DJI Mysteriously Turned Vast Swaths of Iraq and Syria Into Drone No-Fly Zones

By Adam Clark Estes on at

DJI, the world’s largest consumer drone manufacturer, has a problem. ISIS, the terrorist organisation, has been turning off-the-shelf drones into flying bombs and making headlines in the process. So what’s DJI doing about this? The company very quietly created no-fly zones over large parts of Iraq and Syria.

Some are suggesting that the no-fly zones amount to DJI fighting back against ISIS and its murderous aviation hobbyists. That would be interesting! After all, ISIS has reportedly created an “Unmanned Aircraft of the Mujahideen” unit over the past year or so to drop grenades and IUDs into crowds. The Washington Post reported in February that improvised drone bombs killed 39 Iraqi soldiers in a single month. The new tactic has also made headlines at The New York Times which reported on the trend last fall.

But will DJI’s efforts really stop the terrorists’ ad hoc drone campaign? Probably not. The no-fly zones only apply to DJI products which come equipped with software that enables the company to draw geo-fences around certain parts of the world and prevent their drones from flying inside of them. These zones include places like airports in the United States. In the United Kingdom, they also include prisons and stadiums. DJI’s no-fly zones aren’t exactly impenetrable. As the MIT Technology Review points out, some simple hacking will enable a DJI drone to fly inside of a no-fly zone. Furthermore, ISIS is known to use several different brands of drones, including fixed-wing aircraft and homemade devices.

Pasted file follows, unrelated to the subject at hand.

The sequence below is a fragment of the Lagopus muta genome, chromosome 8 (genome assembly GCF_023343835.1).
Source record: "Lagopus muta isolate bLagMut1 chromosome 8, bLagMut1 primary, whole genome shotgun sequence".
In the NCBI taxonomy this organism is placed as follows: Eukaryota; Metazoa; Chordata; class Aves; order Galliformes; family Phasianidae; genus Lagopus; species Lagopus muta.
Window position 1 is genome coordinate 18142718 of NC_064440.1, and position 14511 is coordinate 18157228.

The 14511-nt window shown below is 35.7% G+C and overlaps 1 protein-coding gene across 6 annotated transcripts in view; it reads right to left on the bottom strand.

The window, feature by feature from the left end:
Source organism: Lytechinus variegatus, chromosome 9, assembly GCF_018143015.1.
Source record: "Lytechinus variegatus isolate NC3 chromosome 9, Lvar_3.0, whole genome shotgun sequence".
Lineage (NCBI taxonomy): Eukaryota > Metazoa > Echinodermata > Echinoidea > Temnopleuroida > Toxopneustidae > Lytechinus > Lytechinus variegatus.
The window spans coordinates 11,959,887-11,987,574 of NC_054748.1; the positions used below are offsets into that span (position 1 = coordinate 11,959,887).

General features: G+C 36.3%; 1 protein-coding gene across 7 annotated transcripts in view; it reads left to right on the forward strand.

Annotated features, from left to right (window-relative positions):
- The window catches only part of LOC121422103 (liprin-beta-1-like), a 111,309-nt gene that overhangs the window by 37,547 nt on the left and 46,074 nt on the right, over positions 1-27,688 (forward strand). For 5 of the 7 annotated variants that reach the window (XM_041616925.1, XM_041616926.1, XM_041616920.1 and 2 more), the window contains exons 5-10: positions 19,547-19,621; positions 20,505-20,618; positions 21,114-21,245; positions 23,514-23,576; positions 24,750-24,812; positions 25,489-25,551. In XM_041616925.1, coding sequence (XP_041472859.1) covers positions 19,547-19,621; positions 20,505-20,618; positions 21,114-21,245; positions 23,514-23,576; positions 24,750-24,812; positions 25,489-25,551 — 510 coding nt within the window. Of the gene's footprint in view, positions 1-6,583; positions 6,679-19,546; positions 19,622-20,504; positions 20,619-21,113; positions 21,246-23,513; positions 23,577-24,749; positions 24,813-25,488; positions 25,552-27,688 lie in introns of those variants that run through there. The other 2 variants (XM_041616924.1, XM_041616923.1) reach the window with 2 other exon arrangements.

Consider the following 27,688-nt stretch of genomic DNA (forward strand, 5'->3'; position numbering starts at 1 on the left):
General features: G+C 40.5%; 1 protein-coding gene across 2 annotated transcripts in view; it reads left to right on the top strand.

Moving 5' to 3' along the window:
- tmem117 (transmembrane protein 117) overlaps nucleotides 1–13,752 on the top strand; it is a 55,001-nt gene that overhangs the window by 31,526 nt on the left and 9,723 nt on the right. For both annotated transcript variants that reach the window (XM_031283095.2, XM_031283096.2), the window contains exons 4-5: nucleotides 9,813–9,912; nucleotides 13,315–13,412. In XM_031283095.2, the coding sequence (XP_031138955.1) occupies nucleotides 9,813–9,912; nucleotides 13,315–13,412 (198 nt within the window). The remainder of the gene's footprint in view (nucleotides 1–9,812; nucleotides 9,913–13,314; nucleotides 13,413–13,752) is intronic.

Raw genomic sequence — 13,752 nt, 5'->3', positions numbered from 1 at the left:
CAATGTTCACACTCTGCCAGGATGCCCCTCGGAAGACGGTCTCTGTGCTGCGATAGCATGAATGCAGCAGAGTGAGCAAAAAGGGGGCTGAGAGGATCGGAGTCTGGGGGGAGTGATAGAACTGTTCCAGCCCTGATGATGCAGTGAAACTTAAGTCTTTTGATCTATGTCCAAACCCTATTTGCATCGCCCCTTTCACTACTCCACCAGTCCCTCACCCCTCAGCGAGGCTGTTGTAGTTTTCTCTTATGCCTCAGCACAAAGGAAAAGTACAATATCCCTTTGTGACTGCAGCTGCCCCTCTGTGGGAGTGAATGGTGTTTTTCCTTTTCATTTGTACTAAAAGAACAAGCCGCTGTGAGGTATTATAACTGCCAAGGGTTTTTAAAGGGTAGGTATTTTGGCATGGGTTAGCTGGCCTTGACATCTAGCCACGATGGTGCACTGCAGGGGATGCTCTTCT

It seems more likely that DJI is fighting a war against bad press. At the very least, the no-fly zones will give the company a good excuse to deny involvement in any future ISIS drone attacks. At best, the tactic will actually deter a few terrorists from strapping bombs to a Phantom 4 and sending it headlong into a crowd. ISIS has a history of finding awful new ways to kill people, though. A software update might slow their march towards destruction slightly, but it surely won’t win the war.

We’ve reached out to DJI for more information about the new no-fly zones and will update this post if we hear back. [The Register]


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By Andrew Liszewski on 12 Apr 2017 at 8:00AM

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